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Re: Great? idea for improving this list (was Re: [ba-ohs-talk] Freezope learning environments)

I was thinking of something simpler.
Maybe I used the wrong terminology. I'll try again.
What I was suggesting was a system that:    (01)

a) Reads an email and sucks out each word in turn.
b) Each new word has a database record created, and the
locations of occurrence of the term in another related table.
Leaving aside the issue of polysemy for a moment, the
record structure would be something like
PK_ID, word_string <--relation--> FK_ID, location(s).
c) To improve the scanning process, have a subroutine that
discards the stop-words chosen, and clean the database of
d) Repeat for each mail.
e) If a word is re-encountered then only the new location for
the word is inserted in the database in the appropriate new tuple.    (02)

What you then get is an index for every mail in the archive that
contains all the interesting words in all the mails in the archive and
the locations in the mails of all those words.    (03)

Sophistication could be added in the read-in phase.
For example, polysemy might be attacked by some algorithm that
makes guesses about the word type based on a grammar.
Locations might be narrowed to paragraphs by chunking them beforehand.
And so on.    (04)

Then if one wants, one could take all the words gathered in the lexicon
created and put in useful associations as in a topic map.    (05)

Peter    (06)

----- Original Message -----
From: <cdent@burningchrome.com>
To: <ba-ohs-talk@bootstrap.org>
Sent: Friday, April 26, 2002 12:43 AM
Subject: Re: Great? idea for improving this list (was Re: [ba-ohs-talk]
Freezope learning environments)    (07)

> On Thu, 25 Apr 2002, Peter  Jones wrote:
> > The other way to do things parallels (I think) some of the
> > stuff that Chris Dent has done.
> Please note that the project that Kathryn La Barre and I are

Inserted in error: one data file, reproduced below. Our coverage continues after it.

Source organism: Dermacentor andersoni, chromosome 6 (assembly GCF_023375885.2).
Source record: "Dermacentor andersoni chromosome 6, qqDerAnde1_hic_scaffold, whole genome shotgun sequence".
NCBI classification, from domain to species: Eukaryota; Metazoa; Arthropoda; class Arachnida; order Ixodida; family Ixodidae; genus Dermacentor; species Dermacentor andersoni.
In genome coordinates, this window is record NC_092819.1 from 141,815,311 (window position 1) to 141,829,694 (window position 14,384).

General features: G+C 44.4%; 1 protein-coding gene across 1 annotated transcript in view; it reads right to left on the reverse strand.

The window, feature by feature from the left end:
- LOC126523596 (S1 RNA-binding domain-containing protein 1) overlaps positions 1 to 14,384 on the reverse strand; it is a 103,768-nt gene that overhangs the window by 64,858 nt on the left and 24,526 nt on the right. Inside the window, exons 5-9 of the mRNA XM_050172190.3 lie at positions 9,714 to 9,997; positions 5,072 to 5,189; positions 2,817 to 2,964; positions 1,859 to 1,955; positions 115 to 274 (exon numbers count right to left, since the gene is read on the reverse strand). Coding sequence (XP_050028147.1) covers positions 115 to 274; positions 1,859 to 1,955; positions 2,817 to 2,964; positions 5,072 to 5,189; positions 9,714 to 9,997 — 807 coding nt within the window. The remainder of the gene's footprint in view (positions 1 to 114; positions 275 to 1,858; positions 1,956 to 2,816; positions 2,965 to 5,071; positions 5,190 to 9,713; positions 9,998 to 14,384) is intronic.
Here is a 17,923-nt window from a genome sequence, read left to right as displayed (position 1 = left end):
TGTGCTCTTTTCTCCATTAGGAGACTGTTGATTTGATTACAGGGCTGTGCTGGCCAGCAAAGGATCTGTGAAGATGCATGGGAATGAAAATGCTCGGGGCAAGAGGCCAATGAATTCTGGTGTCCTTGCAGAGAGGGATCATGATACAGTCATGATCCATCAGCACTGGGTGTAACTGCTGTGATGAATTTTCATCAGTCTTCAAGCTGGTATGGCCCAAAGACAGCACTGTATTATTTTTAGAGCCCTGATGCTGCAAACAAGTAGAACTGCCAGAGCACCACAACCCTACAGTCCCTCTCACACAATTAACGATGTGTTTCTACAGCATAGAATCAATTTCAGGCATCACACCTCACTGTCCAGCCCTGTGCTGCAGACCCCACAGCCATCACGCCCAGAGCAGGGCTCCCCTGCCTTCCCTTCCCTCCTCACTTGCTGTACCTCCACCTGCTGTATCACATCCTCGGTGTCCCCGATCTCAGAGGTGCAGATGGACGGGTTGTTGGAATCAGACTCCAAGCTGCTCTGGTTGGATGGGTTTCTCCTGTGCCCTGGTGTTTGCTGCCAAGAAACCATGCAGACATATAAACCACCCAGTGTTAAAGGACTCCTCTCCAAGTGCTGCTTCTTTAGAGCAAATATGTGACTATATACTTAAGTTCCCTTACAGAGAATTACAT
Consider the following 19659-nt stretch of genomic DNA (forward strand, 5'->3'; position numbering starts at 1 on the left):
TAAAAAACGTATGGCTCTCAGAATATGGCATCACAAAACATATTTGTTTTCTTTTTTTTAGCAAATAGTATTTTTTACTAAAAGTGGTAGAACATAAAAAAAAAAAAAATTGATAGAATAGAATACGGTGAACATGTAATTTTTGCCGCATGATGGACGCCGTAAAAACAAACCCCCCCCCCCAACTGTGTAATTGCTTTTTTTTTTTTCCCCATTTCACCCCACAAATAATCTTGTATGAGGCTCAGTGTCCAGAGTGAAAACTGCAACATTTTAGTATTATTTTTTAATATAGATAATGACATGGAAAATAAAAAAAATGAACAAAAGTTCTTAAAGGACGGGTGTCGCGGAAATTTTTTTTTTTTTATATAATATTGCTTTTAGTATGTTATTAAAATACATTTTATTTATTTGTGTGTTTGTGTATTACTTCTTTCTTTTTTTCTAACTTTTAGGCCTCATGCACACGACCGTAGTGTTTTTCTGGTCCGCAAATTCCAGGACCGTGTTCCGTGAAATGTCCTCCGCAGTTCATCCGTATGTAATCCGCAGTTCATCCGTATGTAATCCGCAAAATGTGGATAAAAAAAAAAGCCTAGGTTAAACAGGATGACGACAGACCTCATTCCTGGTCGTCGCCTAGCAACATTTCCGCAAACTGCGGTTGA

> working on was started by Kathryn and really comes out of her
> brain. I joined in as a technical resource but then found it
> so interesting I wanted to be more involved. In case it wandered
> into obscurity I'm referring to this:
>   http://www.bootstrap.org/lists/ba-ohs-talk/0204/msg00123.html
> > 1- Parse the existing archive for terms, recording locations of
> > 2- Cull out anything useless like stop-words (e.g. 'the', 'and',
> > 3- Parse any new mails against this growing index, recording
> > of terms
> > 4- Check the new terms list every now and again.
> > (Repeat 2 as necessary.)
> >
> > 5- Make a topic map/semantic net out of the terms if you like,
> > for future uses, graphical interfaces, paraphrase searches,
> I think there is value to three different methods and it isn't
> clear which is best:
>   1 fully automated term and cluster generation
>   2 automated cluster generation with human labelling to give
>     facets to messages
>   3 human tagging
> I'm not, at this time, aware of a system that will do 1 and label
> the clusters by anything other than highest frequency terms. This
> has limited value.
> 2 is what Kathryn and I are working on.
> 3 seems to be what Alex and others are suggesting.
> Doing 3 would make 2 much more valuable, the human tag could be
> one of several facets. Cluster membership could be another.